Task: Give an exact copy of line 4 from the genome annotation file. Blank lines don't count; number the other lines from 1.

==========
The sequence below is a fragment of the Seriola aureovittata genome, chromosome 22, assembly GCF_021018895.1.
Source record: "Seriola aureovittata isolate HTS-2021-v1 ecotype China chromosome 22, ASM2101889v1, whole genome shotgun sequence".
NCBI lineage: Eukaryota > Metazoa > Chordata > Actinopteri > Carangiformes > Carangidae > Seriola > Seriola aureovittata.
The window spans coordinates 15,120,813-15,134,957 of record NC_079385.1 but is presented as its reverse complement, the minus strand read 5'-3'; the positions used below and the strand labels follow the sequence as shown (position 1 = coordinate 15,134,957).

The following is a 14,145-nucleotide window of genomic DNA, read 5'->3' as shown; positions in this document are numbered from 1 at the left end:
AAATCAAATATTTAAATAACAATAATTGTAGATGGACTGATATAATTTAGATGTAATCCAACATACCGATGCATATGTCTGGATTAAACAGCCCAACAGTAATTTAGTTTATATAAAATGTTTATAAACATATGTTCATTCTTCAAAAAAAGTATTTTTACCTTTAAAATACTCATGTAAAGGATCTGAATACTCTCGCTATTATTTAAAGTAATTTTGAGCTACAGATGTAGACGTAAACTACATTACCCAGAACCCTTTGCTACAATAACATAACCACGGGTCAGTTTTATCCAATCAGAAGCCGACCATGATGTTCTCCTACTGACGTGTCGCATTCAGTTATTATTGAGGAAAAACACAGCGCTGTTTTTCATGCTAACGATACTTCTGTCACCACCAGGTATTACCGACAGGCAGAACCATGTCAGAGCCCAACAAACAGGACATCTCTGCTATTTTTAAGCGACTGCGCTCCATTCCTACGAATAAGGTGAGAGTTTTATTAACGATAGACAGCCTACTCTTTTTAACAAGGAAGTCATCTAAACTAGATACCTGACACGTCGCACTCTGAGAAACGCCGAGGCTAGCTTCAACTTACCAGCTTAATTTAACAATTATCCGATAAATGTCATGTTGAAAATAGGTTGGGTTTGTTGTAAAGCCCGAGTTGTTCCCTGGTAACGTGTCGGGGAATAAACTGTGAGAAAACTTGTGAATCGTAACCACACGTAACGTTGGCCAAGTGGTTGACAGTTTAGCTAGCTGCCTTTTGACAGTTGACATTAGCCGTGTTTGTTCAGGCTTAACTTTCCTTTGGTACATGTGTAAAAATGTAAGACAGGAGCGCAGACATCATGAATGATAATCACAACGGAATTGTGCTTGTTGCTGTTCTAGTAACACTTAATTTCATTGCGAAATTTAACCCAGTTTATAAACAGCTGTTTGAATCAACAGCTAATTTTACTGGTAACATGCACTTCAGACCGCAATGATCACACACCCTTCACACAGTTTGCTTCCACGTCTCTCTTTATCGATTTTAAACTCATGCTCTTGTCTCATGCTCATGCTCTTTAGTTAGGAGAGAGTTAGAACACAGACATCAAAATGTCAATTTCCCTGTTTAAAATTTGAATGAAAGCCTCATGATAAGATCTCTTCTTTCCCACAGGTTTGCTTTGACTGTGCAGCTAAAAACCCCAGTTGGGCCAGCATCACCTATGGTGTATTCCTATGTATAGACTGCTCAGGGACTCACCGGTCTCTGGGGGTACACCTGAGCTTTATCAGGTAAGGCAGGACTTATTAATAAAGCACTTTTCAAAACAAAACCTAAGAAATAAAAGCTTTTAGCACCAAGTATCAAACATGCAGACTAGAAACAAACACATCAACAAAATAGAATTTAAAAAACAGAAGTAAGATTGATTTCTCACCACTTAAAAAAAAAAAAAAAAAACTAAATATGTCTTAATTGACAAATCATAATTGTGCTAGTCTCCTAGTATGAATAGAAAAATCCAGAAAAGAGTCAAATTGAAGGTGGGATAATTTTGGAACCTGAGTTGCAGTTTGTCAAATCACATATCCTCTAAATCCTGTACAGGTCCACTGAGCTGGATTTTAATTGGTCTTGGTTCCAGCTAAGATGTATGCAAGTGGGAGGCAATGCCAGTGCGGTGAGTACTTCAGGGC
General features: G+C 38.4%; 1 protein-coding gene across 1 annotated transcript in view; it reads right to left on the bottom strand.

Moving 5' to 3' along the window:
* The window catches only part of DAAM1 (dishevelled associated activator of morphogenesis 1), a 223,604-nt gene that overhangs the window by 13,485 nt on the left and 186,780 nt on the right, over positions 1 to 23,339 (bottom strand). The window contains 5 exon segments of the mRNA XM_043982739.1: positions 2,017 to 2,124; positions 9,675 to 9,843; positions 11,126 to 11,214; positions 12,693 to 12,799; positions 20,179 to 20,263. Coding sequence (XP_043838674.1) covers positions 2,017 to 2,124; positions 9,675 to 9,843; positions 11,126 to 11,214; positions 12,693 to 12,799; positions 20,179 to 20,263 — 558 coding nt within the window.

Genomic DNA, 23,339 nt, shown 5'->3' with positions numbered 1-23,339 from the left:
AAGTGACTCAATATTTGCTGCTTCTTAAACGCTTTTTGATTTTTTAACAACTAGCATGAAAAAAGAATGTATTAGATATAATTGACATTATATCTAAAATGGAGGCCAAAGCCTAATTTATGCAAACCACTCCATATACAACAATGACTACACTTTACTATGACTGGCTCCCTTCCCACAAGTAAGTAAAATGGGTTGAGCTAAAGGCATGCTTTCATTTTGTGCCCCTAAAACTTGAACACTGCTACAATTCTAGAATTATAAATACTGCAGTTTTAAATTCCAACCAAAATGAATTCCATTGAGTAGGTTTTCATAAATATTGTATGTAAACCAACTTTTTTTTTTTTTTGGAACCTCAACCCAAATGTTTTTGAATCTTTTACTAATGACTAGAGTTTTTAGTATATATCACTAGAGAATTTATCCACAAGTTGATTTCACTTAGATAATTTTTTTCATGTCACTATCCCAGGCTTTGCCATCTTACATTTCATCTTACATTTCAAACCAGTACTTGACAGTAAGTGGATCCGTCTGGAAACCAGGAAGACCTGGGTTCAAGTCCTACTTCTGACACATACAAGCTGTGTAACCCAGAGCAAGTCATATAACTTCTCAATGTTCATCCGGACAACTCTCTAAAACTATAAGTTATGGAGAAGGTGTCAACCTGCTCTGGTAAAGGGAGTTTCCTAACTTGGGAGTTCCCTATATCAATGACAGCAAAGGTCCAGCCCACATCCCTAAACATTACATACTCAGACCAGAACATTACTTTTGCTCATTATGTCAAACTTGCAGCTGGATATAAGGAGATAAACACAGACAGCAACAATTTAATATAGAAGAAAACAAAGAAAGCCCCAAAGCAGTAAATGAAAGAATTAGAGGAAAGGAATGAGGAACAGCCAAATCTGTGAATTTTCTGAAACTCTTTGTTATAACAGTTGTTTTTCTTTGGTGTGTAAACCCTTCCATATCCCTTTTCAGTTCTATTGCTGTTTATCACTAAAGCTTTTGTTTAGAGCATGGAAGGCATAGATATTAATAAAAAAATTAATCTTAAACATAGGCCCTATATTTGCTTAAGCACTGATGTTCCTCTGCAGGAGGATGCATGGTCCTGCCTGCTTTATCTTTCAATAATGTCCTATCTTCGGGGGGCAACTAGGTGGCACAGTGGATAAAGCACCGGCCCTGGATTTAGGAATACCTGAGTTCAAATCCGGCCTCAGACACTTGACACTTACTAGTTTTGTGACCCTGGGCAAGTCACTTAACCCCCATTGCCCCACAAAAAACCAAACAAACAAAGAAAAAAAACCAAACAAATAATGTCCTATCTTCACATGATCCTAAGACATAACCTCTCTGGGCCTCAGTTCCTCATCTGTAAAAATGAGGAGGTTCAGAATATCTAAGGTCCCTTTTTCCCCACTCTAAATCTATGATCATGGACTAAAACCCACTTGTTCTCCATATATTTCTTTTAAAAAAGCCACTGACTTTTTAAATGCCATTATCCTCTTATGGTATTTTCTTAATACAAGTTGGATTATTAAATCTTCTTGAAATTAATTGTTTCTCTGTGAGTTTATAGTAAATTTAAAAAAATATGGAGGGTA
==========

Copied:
The window spans coordinates 15,120,813-15,134,957 of record NC_079385.1 but is presented as its reverse complement, the minus strand read 5'-3'; the positions used below and the strand labels follow the sequence as shown (position 1 = coordinate 15,134,957).